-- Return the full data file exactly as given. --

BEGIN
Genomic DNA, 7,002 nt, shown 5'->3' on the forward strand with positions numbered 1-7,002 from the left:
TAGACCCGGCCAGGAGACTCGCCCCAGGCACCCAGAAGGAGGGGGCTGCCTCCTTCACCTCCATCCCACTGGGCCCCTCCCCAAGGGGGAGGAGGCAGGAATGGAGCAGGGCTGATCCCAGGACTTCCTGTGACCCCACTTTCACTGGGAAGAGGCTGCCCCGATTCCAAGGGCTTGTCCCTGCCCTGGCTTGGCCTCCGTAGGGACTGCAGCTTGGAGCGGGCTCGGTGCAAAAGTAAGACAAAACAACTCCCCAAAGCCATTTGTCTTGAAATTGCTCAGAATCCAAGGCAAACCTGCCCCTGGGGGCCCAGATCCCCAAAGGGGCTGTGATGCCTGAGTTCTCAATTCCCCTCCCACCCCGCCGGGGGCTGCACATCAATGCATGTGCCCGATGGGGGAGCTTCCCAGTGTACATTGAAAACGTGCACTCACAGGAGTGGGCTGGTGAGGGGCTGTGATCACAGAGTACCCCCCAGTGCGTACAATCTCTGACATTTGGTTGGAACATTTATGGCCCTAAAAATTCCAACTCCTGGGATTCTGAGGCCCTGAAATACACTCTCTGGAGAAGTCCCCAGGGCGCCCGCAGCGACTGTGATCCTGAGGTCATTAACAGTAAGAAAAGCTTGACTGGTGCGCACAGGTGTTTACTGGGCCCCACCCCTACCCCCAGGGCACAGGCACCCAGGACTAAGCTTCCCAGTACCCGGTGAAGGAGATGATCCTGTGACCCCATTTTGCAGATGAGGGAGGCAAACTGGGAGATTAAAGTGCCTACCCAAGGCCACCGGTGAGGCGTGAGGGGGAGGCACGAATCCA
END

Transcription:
Genomic DNA, 7,002 nt, shown 5'->3' on the forward strand with positions numbered 1-7,002 from the left:
TAGACCCGGCCAGGAGACTCGCCCCAGGCACCCAGAAGGAGGGGGCTGCCTCCTTCACCTCCATCCCACTGGGCCCCTCCCCAAGGGGGAGGAGGCAGGAATGGAGCAGGGCTGATCCCAGGACTTCCTGTGACCCCACTTTCACTGGGAAGAGGCTGCCCCGATTCCAAGGGCTTGTCCCTGCCCTGGCTTGGCCTCCGTAGGGACTGCAGCTTGGAGCGGGCTCGGTGCAAAAGTAAGACAAAACAACTCCCCAAAGCCATTTGTCTTGAAATTGCTCAGAATCCAAGGCAAACCTGCCCCTGGGGGCCCAGATCCCCAAAGGGGCTGTGATGCCTGAGTTCTCAATTCCCCTCCCACCCCGCCGGGGGCTGCACATCAATGCATGTGCCCGATGGGGGAGCTTCCCAGTGTACATTGAAAACGTGCACTCACAGGAGTGGGCTGGTGAGGGGCTGTGATCACAGAGTACCCCCCAGTGCGTACAATCTCTGACATTTGGTTGGAACATTTATGGCCCTAAAAATTCCAACTCCTGGGATTCTGAGGCCCTGAAATACACTCTCTGGAGAAGTCCCCAGGGCGCCCGCAGCGACTGTGATCCTGAGGTCATTAACAGTAAGAAAAGCTTGACTGGTGCGCACAGGTGTTTACTGGGCCCCACCCCTACCCCCAGGGCACAGGCACCCAGGACTAAGCTTCCCAGTACCCGGTGAAGGAGATGATCCTGTGACCCCATTTTGCAGATGAGGGAGGCAAACTGGGAGATTAAAGTGCCTACCCAAGGCCACCGGTGAGGCGTGAGGGGGAGGCACGAATCCA